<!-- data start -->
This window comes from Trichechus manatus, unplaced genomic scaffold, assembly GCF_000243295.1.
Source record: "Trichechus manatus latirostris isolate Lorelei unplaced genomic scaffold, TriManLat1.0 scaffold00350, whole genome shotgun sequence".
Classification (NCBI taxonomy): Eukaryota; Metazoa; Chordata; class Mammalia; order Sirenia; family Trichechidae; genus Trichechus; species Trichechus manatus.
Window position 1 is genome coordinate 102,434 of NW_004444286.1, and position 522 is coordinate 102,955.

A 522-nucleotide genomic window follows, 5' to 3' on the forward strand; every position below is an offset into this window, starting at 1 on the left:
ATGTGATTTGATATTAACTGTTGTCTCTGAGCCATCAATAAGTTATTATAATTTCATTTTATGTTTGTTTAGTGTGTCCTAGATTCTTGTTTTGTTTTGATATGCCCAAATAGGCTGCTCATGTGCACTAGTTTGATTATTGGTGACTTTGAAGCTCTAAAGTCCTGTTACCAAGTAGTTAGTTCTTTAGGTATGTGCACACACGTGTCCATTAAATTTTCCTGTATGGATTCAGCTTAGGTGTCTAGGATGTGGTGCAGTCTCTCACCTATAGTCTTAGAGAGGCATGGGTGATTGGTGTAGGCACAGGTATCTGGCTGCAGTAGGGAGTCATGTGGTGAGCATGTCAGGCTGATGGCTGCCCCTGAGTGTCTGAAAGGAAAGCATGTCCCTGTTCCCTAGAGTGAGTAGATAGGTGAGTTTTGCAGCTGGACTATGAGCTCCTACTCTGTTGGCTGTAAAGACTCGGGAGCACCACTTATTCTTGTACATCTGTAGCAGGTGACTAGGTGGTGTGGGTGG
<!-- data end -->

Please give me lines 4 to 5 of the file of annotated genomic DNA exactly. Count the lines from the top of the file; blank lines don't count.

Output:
Window position 1 is genome coordinate 102,434 of NW_004444286.1, and position 522 is coordinate 102,955.

A 522-nucleotide genomic window follows, 5' to 3' on the forward strand; every position below is an offset into this window, starting at 1 on the left: